Originally published on Jan. 17, 2020 in the Johnson City Press.
By Brandon Paykamian
Physical education may be directly related to how students perform academically, according to a local teacher and researcher at Milligan College.
And as state testing continues to be the norm in American public schools, local educators are taking a closer look at the main factors and variables that affect students’ test scores and academic performance.
“Body movement serves as a method to support the brain and aids executive function, increased cognition and retrieval of stored information,” Leslie Hanneken, associate professor of human performance and exercise science at Milligan, said.
Hanneken’s current research, which she will present in a Jan. 27 lecture titled “Quality Physical Education: A Positive Approach to Cognition” at Detrick Hall, focuses on the relationship between the body and mind. Her research points to more evidence that “positive health behaviors are essential to increase academic performance.”
Derek Murphy, a physical education teacher at Fairmont Elementary School, said he believes his courses help bolster student performance.
“Just getting the blood flowing in the body and getting more oxygen to the brain gets those synapses going, so it’s obviously going to improve their comprehension of different subject matters in their classrooms,” he said Thursday. “A lot of teachers appreciate having PE on a Friday. Friday is typically a testing day for them — spelling tests or comprehensive tests for the week — and they often make comments that their students do better because they’ve had PE Friday going into their tests.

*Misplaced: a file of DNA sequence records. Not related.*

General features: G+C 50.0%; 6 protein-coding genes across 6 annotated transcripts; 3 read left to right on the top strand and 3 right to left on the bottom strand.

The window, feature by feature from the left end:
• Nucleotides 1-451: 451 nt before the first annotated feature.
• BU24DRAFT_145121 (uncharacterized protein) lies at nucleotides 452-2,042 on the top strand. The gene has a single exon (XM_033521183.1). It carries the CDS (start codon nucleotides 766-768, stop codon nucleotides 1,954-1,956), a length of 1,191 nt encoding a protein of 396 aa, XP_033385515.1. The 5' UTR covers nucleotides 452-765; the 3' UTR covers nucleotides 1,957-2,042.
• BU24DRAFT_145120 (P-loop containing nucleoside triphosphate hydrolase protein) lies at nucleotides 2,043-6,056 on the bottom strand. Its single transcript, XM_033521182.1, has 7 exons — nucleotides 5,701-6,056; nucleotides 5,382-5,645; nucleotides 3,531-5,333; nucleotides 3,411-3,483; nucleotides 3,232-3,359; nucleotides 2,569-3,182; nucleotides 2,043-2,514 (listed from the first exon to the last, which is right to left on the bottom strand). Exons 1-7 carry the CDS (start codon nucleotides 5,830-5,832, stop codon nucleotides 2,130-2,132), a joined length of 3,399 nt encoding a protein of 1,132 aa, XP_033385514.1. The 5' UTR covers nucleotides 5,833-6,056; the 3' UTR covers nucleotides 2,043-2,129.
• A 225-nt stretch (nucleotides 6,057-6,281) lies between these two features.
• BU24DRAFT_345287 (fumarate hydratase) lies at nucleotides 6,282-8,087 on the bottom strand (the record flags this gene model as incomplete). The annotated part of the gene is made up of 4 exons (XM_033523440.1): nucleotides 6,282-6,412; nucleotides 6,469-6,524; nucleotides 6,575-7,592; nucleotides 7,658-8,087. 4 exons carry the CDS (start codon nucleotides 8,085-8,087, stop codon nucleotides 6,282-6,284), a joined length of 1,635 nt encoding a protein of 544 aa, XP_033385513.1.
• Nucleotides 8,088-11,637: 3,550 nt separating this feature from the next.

“They’re more focused. They seem to do better.”
Fairmont has previously been named a National Title I Distinguished School for its positive educational advances and exceptional student performance. It’s one of two schools in Tennessee and one of 100 across the nation to earn the honor.
Whether it’s structured physical education courses or recess, Murphy said he believes staying active is an important part of Fairmont’s academic success. Recess can encourage imagination, and structured PE courses teach students how to be physically literate.
“That connects to what they’re doing in the classroom,” Murphy said. “There are a lot of times we do stuff in the classroom that reinforces some of the skills they’re working on in their (other) classrooms, whether it be math, language arts or science…
“We sometimes incorporate some of that into my lessons. When they’re physically active doing those things, they gain a little deeper comprehension of it because of the activeness that’s associated with the content they’re working on.”
But it isn’t just about “getting the blood flowing” and making mental connections to academic material. Murphy said activities like rock climbing can encourage problem-solving, as well.
“It’s kind of like a puzzle; they have to work their way through,” he said. “And a lot of the kids who have a hard time focusing do the best on that because they’re tuned in to what they’re doing.”
Murphy said he has noticed the positive impact of physical education at Fairmont on a day-to-day basis since he began teaching there in 2002. He hopes policymakers will consider research like Hanneken’s when making decisions about physical education.
“I hope that the people who make the laws and the regulations continue to see that PE is just as important to learning as the other academic subjects,” he said.